From IOL Wiki
< Problem:IOL‎ | 2011‎ | i1

IOL 2011 Problem #1 Menominee

Given are verb forms of the Menominee language as well as their English translations:

kewǣpeqtaq we1+2 begin
kawāham he fells it by tool
nepītohnæm I walk here (to this place)
kēskenam he breaks it through by hand
pahkǣsam he cuts it off
kekǣtohnæq we1+2 walk out
pītenam he passes it here
kewǣpānæhkæq we1+2 begin to dig
tawǣsam he cuts a hole in it
nekǣtahan I pry it out by tool
pāhkaham he opens it by tool (by raising a lid or opening a door)
kekēskahtæq we1+2 bite it through
wackōhnæw he walks roundabout, by a detour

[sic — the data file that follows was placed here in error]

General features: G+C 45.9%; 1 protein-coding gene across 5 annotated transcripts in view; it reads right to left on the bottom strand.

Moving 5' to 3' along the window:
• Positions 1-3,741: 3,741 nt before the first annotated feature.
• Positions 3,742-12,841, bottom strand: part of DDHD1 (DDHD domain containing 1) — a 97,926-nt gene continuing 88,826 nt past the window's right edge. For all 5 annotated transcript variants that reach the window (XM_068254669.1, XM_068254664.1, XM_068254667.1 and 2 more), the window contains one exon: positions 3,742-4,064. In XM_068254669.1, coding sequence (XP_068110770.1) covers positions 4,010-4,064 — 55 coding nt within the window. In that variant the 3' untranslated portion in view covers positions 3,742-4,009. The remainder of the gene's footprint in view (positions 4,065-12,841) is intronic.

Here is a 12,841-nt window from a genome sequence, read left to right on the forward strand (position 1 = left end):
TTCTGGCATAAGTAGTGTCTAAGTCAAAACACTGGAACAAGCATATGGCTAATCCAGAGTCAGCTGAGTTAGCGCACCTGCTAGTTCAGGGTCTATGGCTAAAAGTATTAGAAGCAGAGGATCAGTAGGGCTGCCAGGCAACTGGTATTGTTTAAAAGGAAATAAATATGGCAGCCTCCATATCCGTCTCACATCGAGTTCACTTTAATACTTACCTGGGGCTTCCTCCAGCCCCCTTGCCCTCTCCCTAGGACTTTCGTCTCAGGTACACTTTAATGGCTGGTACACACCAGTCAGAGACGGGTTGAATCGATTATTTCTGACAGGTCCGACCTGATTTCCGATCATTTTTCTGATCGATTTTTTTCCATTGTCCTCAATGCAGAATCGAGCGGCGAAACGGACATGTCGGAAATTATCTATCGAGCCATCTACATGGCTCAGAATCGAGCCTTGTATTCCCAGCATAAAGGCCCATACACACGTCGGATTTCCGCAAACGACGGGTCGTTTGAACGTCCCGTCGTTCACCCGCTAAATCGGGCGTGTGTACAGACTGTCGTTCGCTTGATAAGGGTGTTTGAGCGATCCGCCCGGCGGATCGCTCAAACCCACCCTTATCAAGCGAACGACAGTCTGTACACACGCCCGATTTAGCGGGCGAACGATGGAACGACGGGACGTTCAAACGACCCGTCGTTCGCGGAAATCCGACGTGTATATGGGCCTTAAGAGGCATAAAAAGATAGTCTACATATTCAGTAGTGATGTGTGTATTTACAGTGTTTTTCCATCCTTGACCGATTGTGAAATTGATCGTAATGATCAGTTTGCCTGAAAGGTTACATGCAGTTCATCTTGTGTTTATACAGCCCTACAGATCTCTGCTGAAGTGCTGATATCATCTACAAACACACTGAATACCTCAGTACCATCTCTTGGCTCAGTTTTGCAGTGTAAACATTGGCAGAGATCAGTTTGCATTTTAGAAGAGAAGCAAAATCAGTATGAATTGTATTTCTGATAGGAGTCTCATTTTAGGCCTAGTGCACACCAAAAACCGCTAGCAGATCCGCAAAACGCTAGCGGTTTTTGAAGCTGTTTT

newāckesan I cut around it
ketǣnam he takes it out by hand
ketāwahtæq we1+2 bite, gnaw a hole in it
wǣpohnæw he begins walking
nekāweqtam I lie down
pāhkeqtaw he opens up
kepītahtæq we1+2 come eating it; we1+2 bring it in our mouths
nekāwāhpem I fall over laughing

(a) Translate into English: kekēskahæq, nepāhkenan, wǣpāhpew. If in some cases you believe that more than one translation is possible, give them all.

(b) Translate into Menominee:

  • I begin to eat it
  • we1+2 lay it flat by hand
  • he digs a hole
  • he walks out

⚠ The Menominee Indians live in Wisconsin, USA. They number 5000-10 000 people, but the eponymous language of the Algonquian family is only spoken by a few dozen of the oldest among them, although effort has been put lately into expanding its teaching and use. we1+2 = we and you. æa in crack, c = ch in church, q is a consonant (the so-called glottal stop). The mark ̄ denotes vowel length.

—Ivan Derzhanski